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Debt-to-Income Ratio

Are you planning to buy a home and are curious how much house you can afford? A big part of the answer will involve your Debt-to-Income Ratio (DTI).

Debt-To-Income Explained

A borrower’s Debt-to-Income (DTI) ratio is essential for lenders to know so they can decide how much of a home loan they will approve for a borrower. It is a snapshot of a borrower’s monthly debts divided by the pre-tax gross monthly income. This concept is explained in more detail by delineating front-end and back-end DTI.

Front-End DTI

The Front-end DTI ratio considers only monthly mortgage-related debt (principal, interest, taxes, insurance, HOA, etc.) divided by monthly gross income.

Back-End DTI

The back-end ratio combines monthly mortgage payments with other monthly debt and divides that by monthly gross income. Other debts are items such as credit cards, car loan payments, student loans, alimony, and child support. Monthly payments that are not included in this ratio include utility bills, car insurance, and health insurance payments.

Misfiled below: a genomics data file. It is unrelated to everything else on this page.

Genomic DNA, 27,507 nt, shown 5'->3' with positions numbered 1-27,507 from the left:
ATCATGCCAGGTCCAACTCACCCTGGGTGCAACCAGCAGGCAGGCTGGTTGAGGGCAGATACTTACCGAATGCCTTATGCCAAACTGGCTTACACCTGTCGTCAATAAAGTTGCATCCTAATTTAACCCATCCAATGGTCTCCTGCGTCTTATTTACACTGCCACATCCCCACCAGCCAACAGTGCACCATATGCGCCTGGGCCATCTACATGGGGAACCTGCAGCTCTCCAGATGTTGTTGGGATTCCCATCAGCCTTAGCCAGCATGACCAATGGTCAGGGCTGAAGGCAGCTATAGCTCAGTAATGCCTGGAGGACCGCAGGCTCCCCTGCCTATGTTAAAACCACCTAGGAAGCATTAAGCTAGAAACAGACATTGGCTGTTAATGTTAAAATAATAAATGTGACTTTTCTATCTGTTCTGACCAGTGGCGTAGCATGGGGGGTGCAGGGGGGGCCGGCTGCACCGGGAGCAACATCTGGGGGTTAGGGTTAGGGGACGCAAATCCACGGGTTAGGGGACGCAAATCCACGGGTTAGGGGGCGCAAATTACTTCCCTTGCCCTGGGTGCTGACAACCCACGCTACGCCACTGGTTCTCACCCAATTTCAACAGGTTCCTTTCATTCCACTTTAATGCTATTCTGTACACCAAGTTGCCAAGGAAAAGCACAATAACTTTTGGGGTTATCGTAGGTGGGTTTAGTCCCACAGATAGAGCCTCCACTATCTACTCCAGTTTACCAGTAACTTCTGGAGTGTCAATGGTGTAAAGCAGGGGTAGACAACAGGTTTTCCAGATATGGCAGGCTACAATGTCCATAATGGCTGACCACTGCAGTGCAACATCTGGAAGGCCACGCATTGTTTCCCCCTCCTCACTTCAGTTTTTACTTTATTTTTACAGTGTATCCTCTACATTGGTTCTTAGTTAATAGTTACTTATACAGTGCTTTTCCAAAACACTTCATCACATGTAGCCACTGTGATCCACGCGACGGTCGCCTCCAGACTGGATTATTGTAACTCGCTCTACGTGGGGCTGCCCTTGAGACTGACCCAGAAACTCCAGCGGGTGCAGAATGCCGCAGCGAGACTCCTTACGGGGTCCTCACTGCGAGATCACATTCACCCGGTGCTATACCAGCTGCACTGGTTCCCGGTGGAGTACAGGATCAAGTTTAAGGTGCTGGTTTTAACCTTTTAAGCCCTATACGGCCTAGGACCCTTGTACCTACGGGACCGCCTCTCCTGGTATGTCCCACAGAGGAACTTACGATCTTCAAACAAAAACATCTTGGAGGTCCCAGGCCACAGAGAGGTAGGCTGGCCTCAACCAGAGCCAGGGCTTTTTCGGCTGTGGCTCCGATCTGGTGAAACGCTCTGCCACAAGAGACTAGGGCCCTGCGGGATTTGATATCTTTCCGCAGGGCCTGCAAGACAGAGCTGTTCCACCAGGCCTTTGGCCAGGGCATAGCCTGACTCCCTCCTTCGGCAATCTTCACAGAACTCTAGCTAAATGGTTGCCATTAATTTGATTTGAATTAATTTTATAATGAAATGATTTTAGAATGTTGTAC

Target DTI and Other Considerations

DTI numbers usually are presented as a fraction (Front-End DTI/Back-End DTI). Usually, lenders like to see ratios in the vicinity of 28/36. The back-end ratio is more important to lenders as it paints a bigger picture of borrowers’ spending habits.

For example, for a VA Home Loan, the VA usually does not want to see a Back-End ratio higher than 41%, but lenders may allow higher ratios in different situations.

When applying for a home loan, lenders utilize this process for applicants on the loan. If a married couple is looking to purchase a home, there are times both parties cosigning the loan is the best situation. However, it might be better to only have one person on the loan application, especially if the other person has more liabilities.

If you or someone you know is looking to purchase a house, reach out to Spencer Wartman at [email protected] or visit his website